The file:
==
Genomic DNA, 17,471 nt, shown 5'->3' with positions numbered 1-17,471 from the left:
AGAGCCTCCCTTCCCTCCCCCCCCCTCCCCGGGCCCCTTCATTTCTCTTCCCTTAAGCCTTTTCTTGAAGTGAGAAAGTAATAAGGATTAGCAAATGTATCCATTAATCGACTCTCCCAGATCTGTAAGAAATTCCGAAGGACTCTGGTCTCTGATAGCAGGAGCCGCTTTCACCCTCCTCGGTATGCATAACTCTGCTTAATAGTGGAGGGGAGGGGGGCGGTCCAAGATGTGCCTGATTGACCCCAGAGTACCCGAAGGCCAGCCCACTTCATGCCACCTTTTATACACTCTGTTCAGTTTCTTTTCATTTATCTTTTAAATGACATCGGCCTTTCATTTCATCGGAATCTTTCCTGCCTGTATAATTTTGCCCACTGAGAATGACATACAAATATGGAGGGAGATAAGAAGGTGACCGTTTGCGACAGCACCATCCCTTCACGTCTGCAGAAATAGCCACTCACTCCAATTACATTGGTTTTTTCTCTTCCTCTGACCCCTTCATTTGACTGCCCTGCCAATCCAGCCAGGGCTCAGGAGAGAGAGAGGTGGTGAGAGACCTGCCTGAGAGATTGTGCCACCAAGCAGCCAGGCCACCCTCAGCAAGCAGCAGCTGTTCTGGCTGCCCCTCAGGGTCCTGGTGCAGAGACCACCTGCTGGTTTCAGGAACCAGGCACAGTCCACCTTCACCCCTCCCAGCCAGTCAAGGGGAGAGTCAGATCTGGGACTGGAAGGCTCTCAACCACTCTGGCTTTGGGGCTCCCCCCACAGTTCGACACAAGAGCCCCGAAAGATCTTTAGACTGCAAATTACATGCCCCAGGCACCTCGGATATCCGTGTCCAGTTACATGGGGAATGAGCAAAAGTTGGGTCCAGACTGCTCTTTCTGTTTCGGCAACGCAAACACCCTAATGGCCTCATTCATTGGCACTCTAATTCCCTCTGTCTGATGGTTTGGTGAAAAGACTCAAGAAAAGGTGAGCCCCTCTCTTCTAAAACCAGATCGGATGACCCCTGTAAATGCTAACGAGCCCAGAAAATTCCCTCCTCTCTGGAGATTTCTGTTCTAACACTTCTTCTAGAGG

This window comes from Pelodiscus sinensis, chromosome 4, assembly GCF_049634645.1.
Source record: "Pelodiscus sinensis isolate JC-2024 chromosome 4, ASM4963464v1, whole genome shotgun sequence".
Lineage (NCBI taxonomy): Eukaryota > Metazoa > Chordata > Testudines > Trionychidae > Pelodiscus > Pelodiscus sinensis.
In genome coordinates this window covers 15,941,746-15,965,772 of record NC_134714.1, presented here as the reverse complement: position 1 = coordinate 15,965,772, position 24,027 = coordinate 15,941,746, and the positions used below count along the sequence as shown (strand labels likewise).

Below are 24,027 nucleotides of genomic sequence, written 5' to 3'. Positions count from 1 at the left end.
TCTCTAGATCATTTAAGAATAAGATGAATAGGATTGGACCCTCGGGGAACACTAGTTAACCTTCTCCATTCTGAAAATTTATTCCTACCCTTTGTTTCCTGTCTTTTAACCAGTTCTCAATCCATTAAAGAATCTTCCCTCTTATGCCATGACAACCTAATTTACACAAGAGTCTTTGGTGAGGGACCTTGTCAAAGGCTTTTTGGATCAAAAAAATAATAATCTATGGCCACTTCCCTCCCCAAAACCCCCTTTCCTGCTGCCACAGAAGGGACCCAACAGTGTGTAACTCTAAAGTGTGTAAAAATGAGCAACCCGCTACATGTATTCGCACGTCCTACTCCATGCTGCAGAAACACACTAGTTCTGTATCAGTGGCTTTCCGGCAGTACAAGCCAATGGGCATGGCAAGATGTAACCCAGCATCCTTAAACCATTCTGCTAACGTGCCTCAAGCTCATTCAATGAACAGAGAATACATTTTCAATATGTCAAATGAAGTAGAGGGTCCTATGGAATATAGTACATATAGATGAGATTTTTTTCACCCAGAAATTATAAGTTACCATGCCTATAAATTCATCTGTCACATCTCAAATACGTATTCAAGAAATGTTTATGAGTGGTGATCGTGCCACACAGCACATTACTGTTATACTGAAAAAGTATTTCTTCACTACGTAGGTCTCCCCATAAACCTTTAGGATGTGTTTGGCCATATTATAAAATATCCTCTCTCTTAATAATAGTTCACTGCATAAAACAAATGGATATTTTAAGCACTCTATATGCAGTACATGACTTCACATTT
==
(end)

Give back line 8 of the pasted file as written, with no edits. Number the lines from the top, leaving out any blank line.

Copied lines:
TCTCTAGATCATTTAAGAATAAGATGAATAGGATTGGACCCTCGGGGAACACTAGTTAACCTTCTCCATTCTGAAAATTTATTCCTACCCTTTGTTTCCTGTCTTTTAACCAGTTCTCAATCCATTAAAGAATCTTCCCTCTTATGCCATGACAACCTAATTTACACAAGAGTCTTTGGTGAGGGACCTTGTCAAAGGCTTTTTGGATCAAAAAAATAATAATCTATGGCCACTTCCCTCCCCAAAACCCCCTTTCCTGCTGCCACAGAAGGGACCCAACAGTGTGTAACTCTAAAGTGTGTAAAAATGAGCAACCCGCTACATGTATTCGCACGTCCTACTCCATGCTGCAGAAACACACTAGTTCTGTATCAGTGGCTTTCCGGCAGTACAAGCCAATGGGCATGGCAAGATGTAACCCAGCATCCTTAAACCATTCTGCTAACGTGCCTCAAGCTCATTCAATGAACAGAGAATACATTTTCAATATGTCAAATGAAGTAGAGGGTCCTATGGAATATAGTACATATAGATGAGATTTTTTTCACCCAGAAATTATAAGTTACCATGCCTATAAATTCATCTGTCACATCTCAAATACGTATTCAAGAAATGTTTATGAGTGGTGATCGTGCCACACAGCACATTACTGTTATACTGAAAAAGTATTTCTTCACTACGTAGGTCTCCCCATAAACCTTTAGGATGTGTTTGGCCATATTATAAAATATCCTCTCTCTTAATAATAGTTCACTGCATAAAACAAATGGATATTTTAAGCACTCTATATGCAGTACATGACTTCACATTT